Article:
- The chicken goes to processing in 37 days. To give you an idea, the normal growth rate of a chicken should result in a processing growth rate of 126+ days. Let that sink in a minute. More than likely the chicken on your dinner table hatched and in 37 days was 5 to 6 pounds in meat (or dressed weight).
His final point: “These supermarket birds have bad and unhealthy lives not necessarily because they live out their lives in a cage or free range facility. They have bad lives because humans have taken advantage of the chicken. For example, say I order 100 Cornish Cross chicks to grow out on my farm. They are going to have a great environment and quality feed, YET, they are still going to grow too fast, have health problems, and in many cases live their short lives in pain. The inhumanity is something we have created. It’s exploitation, not stewardship.”
Although bringing up things like this can be kind of a catch-phrase catch-all, it is important to note because unless you know what is “natural” aka what the genes of a normal chicken tell chickens to do, you won’t know why its so…. weird. Chickens for example run around like crazy prehistoric creatures, eating everything in sight, have pecking orders, mate with each other, like to generally be in one place to roost at night, they like to ROOST (get up on top of anything, whether it be a tree, pole mounted in a coop, or any other random thing you could think of that is off the ground), and much much more. This is NOT what Cornish Cross chickens do.
Interesting note: Joel Salatin (from Omnivore’s dilemma) in recent years has been heralded as “the type of farmer that is going to save this Country” BUT he uses the Cornish Cross. He believes that because they are pastured means its a better bird. Unfortunately, due to the sedentary traits of the CC, this is not necessarily the case. Pollan doesn’t mention this in his book, to my knowledge.
All of this is just to say: this is why we use the Naked Neck. They act like chickens and they taste like chicken is supposed to taste. They may be less tender if you cook a big one at 450 degrees, but it sure is going to have some great flavor. We slaughter some of our birds young, when they are 1 to 2 pounds to bridge the gap between tenderness and flavor. They will have a little less flavor, but they will be more tender. That is where Value Four comes in: Proper Cooking Technique. It may seem like its a downside to what we’re doing (“oh the consumer just wants something that they’re used to….”) But we believe that to educate the consumer is to open their eyes to the way mom and pop used to do it. Slaughtering their birds in the backyard, cooking them slow, enjoying the crisp skin, and delighting in the FLAVOR of one of the most special occasions.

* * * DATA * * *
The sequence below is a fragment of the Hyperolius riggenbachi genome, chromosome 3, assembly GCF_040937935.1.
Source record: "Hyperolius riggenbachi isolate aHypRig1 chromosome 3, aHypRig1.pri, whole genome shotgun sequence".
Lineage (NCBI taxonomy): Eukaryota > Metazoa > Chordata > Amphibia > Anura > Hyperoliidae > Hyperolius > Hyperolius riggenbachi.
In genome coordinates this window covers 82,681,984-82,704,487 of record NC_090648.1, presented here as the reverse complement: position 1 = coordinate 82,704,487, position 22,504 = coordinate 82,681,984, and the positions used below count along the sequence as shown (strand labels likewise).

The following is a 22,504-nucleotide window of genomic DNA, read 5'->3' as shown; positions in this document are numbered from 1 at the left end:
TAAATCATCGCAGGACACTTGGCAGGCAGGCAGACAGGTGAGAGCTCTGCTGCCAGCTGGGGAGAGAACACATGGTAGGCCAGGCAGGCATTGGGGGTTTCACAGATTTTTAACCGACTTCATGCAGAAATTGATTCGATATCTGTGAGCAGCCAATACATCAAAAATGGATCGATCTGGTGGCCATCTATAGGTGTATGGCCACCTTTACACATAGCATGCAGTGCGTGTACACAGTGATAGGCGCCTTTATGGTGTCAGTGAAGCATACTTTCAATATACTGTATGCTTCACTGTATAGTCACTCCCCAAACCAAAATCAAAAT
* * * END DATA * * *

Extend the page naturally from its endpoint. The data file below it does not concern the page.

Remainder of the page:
Which brings us to Value Three: Careful, expert processing. The way a chicken lives its life is just as important as when it becomes meat. We insist on processing our own chickens, everything by hand, with an eye for detail and careful dressing and butchery. It is why when you buy a chicken its wings are tucked and it is self trussed (with the legs together, ready for cooking). Sebastien teaches his small crew his techniques, being careful not to tear the skin while plucking, the proper way to bleed them, and to eviscerate cleanly. Can you tell that we also believe in not hiding the fact that these were actually killed? There is no use turning a blind eye, because that is exactly what happens. We are so proud of what we do here that we want you to succeed in cooking it, and making a meal worthy of thanking the Chicken for his or her life. You should see Sebastien eat a chicken; he gnaws on the head for goodness sake.
But you probably already knew that we were all a little crazy over here. You have to be a little bit insane and stubborn to farm. Especially the way we do here at Countryside Farm.
I hope I have helped you, our valued supportive customers, understand why our chickens cost a little more. It may just be a chicken to you, but to us it is whats important not just for gourmet quality MEAT, but for a shift in the way of thinking, cooking, and using your purchasing power for what you believe in. Thank you for your time. See you at the market.
Written by Hannah Bentley